The outdoor shower, custom built from a granite pillar, is an unfussy, practical structure that inhabits a graceful moment at the pool entry.
Working with existing changes in grade, the pool sits higher than the landscape beyond, providing an elevated view of the harbor; local granite coping and ipe decking create the pool’s quiet palette, which is offset by the property’s most colorful gardens, filled with catmint, ferns, viburnum, and lowbush blueberry.
The roof deck features furnishings from Casa Design Group.
Adjacent to the main living areas is an atrium, the scale of which was reduced to maximize interior living space.
A stone floor and Western red-cedar timbers make the screened porch feel as though it’s part of the outdoors.
Raised beds hold edibles and marigolds in the vegetable garden.
Rows of lockers by SchoolLockers.com offer plenty of storage for the family and their guests to stow everything from flip-flops to sunscreen.
Landscaping by Jennifer Anderson Design & Development adds the right touches of green to a backdrop of blues and whites in order to complete the bucolic scene.
A custom teak shower surround allows for a luxurious—and private—outdoor bath.
A Holly Hunt sectional surrounds a firepit from Restoration Hardware.
After a dip in the pool—or lake—swimmers can freshen up at one of the cabana’s blue Whyte & Co. sink basins, which sit atop custom floating vanities.
The porch runs along the front of the house and wraps around one side.
Nancy Monahan enjoys a glass of wine with Boca, her Havanese, in the backyard, where a fire table expands the seasons and ceramic stools allow seating for several guests.
An urn from Terrain was given its own pocket garden in the front courtyard where a dining table waits to entertain company.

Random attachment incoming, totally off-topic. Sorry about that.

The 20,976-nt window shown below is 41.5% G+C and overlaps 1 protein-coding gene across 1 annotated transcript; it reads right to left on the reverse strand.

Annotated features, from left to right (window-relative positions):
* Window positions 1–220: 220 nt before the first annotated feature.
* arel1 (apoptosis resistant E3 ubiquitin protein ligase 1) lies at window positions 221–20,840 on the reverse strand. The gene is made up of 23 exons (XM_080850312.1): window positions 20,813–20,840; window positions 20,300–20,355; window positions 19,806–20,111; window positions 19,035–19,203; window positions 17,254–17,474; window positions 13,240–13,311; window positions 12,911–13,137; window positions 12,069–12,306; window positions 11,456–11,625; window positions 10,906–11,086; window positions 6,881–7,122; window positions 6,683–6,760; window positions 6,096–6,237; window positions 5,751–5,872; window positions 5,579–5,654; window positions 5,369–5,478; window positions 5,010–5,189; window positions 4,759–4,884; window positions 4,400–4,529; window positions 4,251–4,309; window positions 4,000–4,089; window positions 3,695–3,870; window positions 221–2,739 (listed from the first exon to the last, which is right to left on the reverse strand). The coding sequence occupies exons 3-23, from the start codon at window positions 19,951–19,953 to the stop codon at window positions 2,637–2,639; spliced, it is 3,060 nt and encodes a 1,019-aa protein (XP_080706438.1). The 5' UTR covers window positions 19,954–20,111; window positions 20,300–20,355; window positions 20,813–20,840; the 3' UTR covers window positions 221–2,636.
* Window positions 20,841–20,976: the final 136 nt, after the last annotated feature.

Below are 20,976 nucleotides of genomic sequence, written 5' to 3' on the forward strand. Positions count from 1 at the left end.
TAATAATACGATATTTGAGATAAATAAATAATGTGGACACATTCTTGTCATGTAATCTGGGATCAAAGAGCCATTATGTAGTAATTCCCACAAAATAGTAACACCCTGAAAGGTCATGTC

To reflect the curved gates to the entry courtyard that doubles as a dining area, homeowner and designer Nancy Monahan installed a bluestone pathway. The weathered brick pillars exemplify her respect for the past.
“This is the one room where we went with the more typical blue-and-white nautical feel, although with a more youthful, contemporary touch,” says Boothby of the three-season screened porch.
This picnic table, which is set upon the foundation of an old outbuilding at the edge of the owner’s apple orchard, seats eight comfortably and offers drop-dead views of the Taconic Mountains. It is decorated with fresh-cut dahlias from the home’s vibrant gardens. The ANICHINI cashmere blanket on the bench keeps picnickers warm during cool evenings.
A raised terrace and infinity pool extend into the backyard, which abuts a saltwater pond with views of the bay beyond. Connecting landscaping and hardscaping with the architecture was an important element of the design for Polhemus Savery DaSilva, the firm responsible for the architecture, landscape architecture, and construction of the house.
The covered porch features a collection of wicker and a Crate & Barrel sofa that Skok reupholsters every five or six years. “Snoozing there in the afternoon is the most luxurious thing,” she says.
A classic gate bids welcome.
The screened porch with its teak trim is meant to invoke yacht designer Nathanael Greene Herreshoff. The homeowner loves the seasonal Lexan storm panels that help keep the room warm in the cooler months (a double-sided fireplace helps, too).
The original home didn’t have a porch, but the reimagined structure includes the perfect spot to sip lemonade from one of the Kennedy rockers.
The ten-acre lakefront property takes full advantage of its prime location. Landscape architect Todd Richardson replaced most existing plantings with native species in an effort he describes as “beautification as naturalization.”
A pedestrian bridge connects the main house to three small cabins, designated for the homeowners’ sons.
Accompanied by informal foot paths, a 360-foot stone wall follows a long arc matching the
A Rohl rainhead in the outdoor shower takes care of sandy beachgoers.
A copper wall on the outdoor shower simulates the reflective quality of a waterfall, while clusters of lush banana plants ratchet up the tropical vibe.
No detail was overlooked, from pillows and umbrellas to conveniently placed baskets to stow damp towels.
Retractable glass panels open to a pool that is thirty feet wide by sixty feet long; “that’s a big pool!” notes Skolnick, and it incorporates a submerged spa and a series of gradual entry platforms for soaking in the water.
Bleached pine boards and bluestone slabs provide a beachy, yet sophisticated backdrop for contemporary lighting and a tropical palette; the chair fabric is a fun nod to a traditional batik pattern.